Weakness in Paradise: Traveling with Myasthenia Gravis

I was officially diagnosed with Myasthenia Gravis in the spring of 2017, even though I began developing symptoms two years earlier. Shortly after starting two daily medications, I was getting my symptoms under control and learning how to navigate the MG mindfield.

Three months after my official MG diagnosis, I’m boarding an airplane for a nine day, four island adventure in Hawaii. I was going with a best friend and for both of us, this trip would be our 50th state to visit.  

Our first day in Hawaii was spent in Honolulu, driving around the island of Oahu and enjoying our first real Hawaiian food and the beautiful weather. The next day we were up early at 5:30 in order to get to Pearl Harbor early.  We had to be in line at 8:00 am in order to get tickets to the USS Arizona Memorial.  After touring Pearl Harbor, we visited some other attractions before heading back to the airport, turning in the rental and catching our flight from Oahu to the Big Island. 

Arriving at the Kona Airport on the Big Island, it was late in the afternoon. We toured Kona, had a great dinner and got to see some of the sights, then called it a day. The MG was starting to cause a few problems, primarily neck weakness, but I was keeping up my meds and felt confident it was under control.

Getting up early and checking out of the hotel, we head for Mauna Kea, the tallest point in Hawaii. At 13,806’ above sea level, it can be exhausting even for healthy people, but what incredible views.  We followed the recommendations of the Maunakea Visitor Information Center and spent an hour at their 9,000 foot elevation location. This gave us a chance to get acclimated to the thinner atmosphere and buy some over-priced souvenirs.

I was really surprised to find I could breathe easily at the summit, and after taking in the views, it was time to return to sea level and tour more of the Big Island. We visited Volcanoes National Park, walked on old lava flows and witnessed the lava glow at night from the Halema’uma’u Crater. We even made it to South Point, the most southern location in the U.S. After that, it was back to the hotel and grab some sleep. The next day was when my MG really started rearing it’s ugly head.  I could barely hold my head up for more than a few minutes, and if I looked downward, I couldn’t raise my head back up without using my hands to help. I tried a slight increase of my Mestinon dosage, and that only resulted in abdominal spasms and more frequent stops looking for a restroom. The neck weakness remained.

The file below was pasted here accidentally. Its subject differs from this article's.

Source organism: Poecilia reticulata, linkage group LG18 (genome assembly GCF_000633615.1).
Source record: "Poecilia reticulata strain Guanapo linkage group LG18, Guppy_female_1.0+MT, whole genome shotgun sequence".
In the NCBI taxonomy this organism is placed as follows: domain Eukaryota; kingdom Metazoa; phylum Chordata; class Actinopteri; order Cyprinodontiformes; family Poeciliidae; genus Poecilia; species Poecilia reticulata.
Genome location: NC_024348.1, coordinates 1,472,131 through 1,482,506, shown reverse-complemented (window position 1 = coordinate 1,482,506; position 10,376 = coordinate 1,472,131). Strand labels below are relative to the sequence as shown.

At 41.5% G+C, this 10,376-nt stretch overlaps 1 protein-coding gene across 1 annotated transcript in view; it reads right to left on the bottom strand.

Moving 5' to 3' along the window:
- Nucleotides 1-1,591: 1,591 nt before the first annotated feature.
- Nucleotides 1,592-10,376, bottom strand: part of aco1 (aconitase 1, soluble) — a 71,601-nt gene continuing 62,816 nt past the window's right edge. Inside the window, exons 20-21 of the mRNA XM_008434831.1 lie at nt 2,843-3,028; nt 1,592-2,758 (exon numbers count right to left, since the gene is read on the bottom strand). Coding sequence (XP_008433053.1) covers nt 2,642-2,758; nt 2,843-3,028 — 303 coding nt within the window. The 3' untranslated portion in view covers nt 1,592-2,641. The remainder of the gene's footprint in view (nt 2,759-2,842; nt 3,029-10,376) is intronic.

Departing the Big Island on Hawaiian Air, we flew over Maui, our next destination. We had to fly to Honolulu, deplane, had a short layover and then catch a different plane to Maui. The airport was barely air conditioned, and the outside temperatures were typical tropical weather, 80’s and humid. Dragging my suitcase, CPAP and carrying my camera bag, my head was now permanently hanging on my chest if I can’t manually hold it up. I got a few strange looks from the flight crew but no one said anything

On the flight, I discovered that if I could sit slightly reclined, I could essentially balance my head on my shoulders and hold it up. While seated I could turn my head right and left with no difficulty, but if I was walking, I was looking down. And when you had to return your seat to an upright position on the aircraft, I was again forced to support my head with my hand.